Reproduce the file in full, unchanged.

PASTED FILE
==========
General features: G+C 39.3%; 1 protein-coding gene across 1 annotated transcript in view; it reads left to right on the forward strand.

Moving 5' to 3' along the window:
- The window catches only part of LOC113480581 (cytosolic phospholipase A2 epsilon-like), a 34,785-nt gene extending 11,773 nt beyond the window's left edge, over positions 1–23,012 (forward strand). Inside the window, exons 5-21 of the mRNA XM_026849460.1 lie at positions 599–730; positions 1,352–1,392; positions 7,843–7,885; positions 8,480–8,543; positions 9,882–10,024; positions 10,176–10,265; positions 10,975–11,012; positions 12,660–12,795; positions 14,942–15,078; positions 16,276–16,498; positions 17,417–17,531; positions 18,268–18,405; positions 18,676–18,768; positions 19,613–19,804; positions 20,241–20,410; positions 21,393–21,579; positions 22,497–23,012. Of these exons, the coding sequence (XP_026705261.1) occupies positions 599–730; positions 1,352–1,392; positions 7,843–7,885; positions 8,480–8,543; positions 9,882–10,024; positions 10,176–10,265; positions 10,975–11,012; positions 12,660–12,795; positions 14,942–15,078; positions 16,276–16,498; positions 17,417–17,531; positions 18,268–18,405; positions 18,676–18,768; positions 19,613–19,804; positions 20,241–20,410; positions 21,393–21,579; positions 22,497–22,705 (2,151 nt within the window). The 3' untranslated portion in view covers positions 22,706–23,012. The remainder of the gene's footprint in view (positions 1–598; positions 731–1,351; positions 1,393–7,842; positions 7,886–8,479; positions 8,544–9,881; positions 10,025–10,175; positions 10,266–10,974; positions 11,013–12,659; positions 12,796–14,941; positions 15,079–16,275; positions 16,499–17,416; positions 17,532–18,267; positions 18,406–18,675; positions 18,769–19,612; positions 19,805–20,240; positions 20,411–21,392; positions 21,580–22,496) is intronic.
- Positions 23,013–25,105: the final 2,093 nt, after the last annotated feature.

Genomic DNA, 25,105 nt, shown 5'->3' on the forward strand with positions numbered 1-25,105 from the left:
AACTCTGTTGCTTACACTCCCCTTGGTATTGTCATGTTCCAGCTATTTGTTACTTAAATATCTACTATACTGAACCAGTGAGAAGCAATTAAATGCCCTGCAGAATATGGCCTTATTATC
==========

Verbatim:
General features: G+C 39.3%; 1 protein-coding gene across 1 annotated transcript in view; it reads left to right on the forward strand.

Moving 5' to 3' along the window:
- The window catches only part of LOC113480581 (cytosolic phospholipase A2 epsilon-like), a 34,785-nt gene extending 11,773 nt beyond the window's left edge, over positions 1–23,012 (forward strand). Inside the window, exons 5-21 of the mRNA XM_026849460.1 lie at positions 599–730; positions 1,352–1,392; positions 7,843–7,885; positions 8,480–8,543; positions 9,882–10,024; positions 10,176–10,265; positions 10,975–11,012; positions 12,660–12,795; positions 14,942–15,078; positions 16,276–16,498; positions 17,417–17,531; positions 18,268–18,405; positions 18,676–18,768; positions 19,613–19,804; positions 20,241–20,410; positions 21,393–21,579; positions 22,497–23,012. Of these exons, the coding sequence (XP_026705261.1) occupies positions 599–730; positions 1,352–1,392; positions 7,843–7,885; positions 8,480–8,543; positions 9,882–10,024; positions 10,176–10,265; positions 10,975–11,012; positions 12,660–12,795; positions 14,942–15,078; positions 16,276–16,498; positions 17,417–17,531; positions 18,268–18,405; positions 18,676–18,768; positions 19,613–19,804; positions 20,241–20,410; positions 21,393–21,579; positions 22,497–22,705 (2,151 nt within the window). The 3' untranslated portion in view covers positions 22,706–23,012. The remainder of the gene's footprint in view (positions 1–598; positions 731–1,351; positions 1,393–7,842; positions 7,886–8,479; positions 8,544–9,881; positions 10,025–10,175; positions 10,266–10,974; positions 11,013–12,659; positions 12,796–14,941; positions 15,079–16,275; positions 16,499–17,416; positions 17,532–18,267; positions 18,406–18,675; positions 18,769–19,612; positions 19,805–20,240; positions 20,411–21,392; positions 21,580–22,496) is intronic.
- Positions 23,013–25,105: the final 2,093 nt, after the last annotated feature.

Genomic DNA, 25,105 nt, shown 5'->3' on the forward strand with positions numbered 1-25,105 from the left:
AACTCTGTTGCTTACACTCCCCTTGGTATTGTCATGTTCCAGCTATTTGTTACTTAAATATCTACTATACTGAACCAGTGAGAAGCAATTAAATGCCCTGCAGAATATGGCCTTATTATC